Somewhere amongst my possessions is a group photo taken when I began my postgraduate research in Cambridge University in 1978, of all new students in my then college. There were young people in the photo from all around the world There were Russians, Poles, Germans, French, South Africans, Americans, Canadians, Australians. It was a cosmopolitan lot, then? Yes, but with a twist: virtually everyone was white. I don’t now have the photo in front of me, but I believe there was one black face, and one Asian face.
I was reminded of this today when the Guardian newspaper reported that 20 colleges in Oxford and Cambridge did not offer a single place to any black student last year. But it gets worse: not a single member of the academic staff of Cambridge University is black.
It is, to be honest, uninteresting to me whether this is the result of racism. At the very least, it is the result of indifference to the racial composition of the university and a tendency to be comfortable with a very white image.
Oxford and Cambridge Universities ask for and get more funding per student than is available to other UK universities, based in part on the idea that the taxpayer should support their more expensive infrastructure and buildings and allow them to play a leading role amongst the world’s top universities. Even if that is a correct is a correct approach (and it is a highly arguable one), the additional funding should compel the two universities to play a particularly visible role in attracting and integrating students from minorities and from lower socio-economic groups. The two universities fail spectacularly to do this.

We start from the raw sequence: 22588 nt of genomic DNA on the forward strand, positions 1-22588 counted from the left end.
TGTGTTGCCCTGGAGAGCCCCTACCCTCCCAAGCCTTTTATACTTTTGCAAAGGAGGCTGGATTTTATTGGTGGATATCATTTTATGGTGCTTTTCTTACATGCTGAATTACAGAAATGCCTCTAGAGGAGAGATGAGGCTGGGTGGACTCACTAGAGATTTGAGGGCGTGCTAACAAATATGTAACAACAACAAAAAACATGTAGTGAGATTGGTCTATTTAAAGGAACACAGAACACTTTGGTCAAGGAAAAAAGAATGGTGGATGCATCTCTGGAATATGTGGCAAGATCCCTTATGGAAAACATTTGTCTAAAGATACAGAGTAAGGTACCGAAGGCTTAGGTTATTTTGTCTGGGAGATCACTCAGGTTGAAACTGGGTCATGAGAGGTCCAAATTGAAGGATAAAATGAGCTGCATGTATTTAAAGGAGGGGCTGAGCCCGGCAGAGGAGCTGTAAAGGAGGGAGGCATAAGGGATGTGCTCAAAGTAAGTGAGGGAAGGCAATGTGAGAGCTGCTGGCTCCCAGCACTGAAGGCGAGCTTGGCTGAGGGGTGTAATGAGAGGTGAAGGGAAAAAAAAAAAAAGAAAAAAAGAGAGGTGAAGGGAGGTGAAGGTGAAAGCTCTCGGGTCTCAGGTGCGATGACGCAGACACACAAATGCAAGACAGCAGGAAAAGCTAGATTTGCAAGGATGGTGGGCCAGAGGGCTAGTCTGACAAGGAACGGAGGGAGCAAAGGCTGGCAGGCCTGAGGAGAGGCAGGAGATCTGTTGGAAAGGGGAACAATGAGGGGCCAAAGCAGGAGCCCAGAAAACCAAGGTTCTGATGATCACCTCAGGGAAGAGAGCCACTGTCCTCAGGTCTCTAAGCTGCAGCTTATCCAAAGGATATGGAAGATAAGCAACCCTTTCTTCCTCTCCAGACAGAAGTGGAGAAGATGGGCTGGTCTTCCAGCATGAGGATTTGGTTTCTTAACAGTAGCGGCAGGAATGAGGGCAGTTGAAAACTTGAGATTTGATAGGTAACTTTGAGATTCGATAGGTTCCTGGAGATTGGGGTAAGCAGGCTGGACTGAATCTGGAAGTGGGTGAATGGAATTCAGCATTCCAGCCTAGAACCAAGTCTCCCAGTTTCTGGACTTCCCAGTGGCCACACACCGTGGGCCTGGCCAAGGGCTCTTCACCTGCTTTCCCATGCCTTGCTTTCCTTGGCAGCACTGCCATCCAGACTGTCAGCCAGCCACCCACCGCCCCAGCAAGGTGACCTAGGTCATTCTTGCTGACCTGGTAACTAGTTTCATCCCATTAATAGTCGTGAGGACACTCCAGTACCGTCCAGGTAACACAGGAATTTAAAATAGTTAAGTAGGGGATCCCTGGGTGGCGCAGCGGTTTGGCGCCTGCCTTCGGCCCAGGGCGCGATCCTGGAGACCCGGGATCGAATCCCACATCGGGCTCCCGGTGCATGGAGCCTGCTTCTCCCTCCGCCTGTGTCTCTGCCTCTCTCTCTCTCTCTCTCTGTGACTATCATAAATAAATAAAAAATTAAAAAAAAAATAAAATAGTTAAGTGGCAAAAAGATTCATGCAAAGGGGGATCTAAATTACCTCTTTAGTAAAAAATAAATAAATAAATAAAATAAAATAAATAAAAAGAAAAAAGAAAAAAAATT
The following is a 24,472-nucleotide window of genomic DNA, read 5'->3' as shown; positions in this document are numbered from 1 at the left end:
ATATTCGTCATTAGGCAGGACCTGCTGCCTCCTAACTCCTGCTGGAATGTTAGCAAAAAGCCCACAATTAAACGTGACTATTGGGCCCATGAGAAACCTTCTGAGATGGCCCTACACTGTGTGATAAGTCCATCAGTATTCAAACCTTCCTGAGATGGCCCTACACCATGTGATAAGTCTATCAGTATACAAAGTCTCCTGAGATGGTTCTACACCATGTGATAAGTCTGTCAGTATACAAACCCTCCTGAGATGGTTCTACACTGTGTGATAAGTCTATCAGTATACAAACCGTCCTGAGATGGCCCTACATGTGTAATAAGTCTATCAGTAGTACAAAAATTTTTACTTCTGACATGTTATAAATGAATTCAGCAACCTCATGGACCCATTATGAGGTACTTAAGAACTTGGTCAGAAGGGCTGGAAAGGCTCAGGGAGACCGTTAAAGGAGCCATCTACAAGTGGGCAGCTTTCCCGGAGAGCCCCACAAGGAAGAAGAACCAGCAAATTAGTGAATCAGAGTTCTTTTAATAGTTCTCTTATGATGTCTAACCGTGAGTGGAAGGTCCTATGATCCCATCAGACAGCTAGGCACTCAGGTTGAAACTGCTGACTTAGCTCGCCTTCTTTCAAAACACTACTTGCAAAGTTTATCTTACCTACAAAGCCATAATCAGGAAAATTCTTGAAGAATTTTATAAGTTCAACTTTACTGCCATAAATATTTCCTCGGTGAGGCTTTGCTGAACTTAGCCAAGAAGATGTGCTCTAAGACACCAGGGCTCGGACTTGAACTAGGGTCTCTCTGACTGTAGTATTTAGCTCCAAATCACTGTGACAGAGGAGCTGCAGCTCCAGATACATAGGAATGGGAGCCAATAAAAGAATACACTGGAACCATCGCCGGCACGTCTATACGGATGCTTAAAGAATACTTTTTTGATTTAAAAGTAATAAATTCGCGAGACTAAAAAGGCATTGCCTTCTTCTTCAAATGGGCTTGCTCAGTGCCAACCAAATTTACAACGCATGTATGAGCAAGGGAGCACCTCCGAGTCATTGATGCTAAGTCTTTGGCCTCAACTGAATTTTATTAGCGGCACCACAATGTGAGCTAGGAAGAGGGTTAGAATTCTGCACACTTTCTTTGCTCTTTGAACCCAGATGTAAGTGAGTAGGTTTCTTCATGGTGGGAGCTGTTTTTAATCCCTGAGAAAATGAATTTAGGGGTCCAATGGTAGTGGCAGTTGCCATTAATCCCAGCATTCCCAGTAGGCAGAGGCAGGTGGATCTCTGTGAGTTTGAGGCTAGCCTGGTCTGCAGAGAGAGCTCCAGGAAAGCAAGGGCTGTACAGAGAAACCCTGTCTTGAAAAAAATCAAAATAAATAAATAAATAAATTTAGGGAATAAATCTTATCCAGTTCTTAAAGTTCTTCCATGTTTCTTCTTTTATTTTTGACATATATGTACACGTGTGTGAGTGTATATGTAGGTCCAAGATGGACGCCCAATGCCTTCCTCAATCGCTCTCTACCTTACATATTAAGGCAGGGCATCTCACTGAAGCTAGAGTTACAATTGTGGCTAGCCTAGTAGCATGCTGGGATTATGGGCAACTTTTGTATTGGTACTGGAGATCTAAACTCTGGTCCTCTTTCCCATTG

No doubt the global role played by Oxford and Cambridge is significant. But the time has come to force the two universities to become much more inclusive. The failure to do this should be punished financially, not rewarded. But while we should rightly criticise Oxbridge, we should also remember that few universities have managed to get this completely right. It is time to focus strongly on ensuring that all have appropriate access to higher education, once they have the qualifications and talents.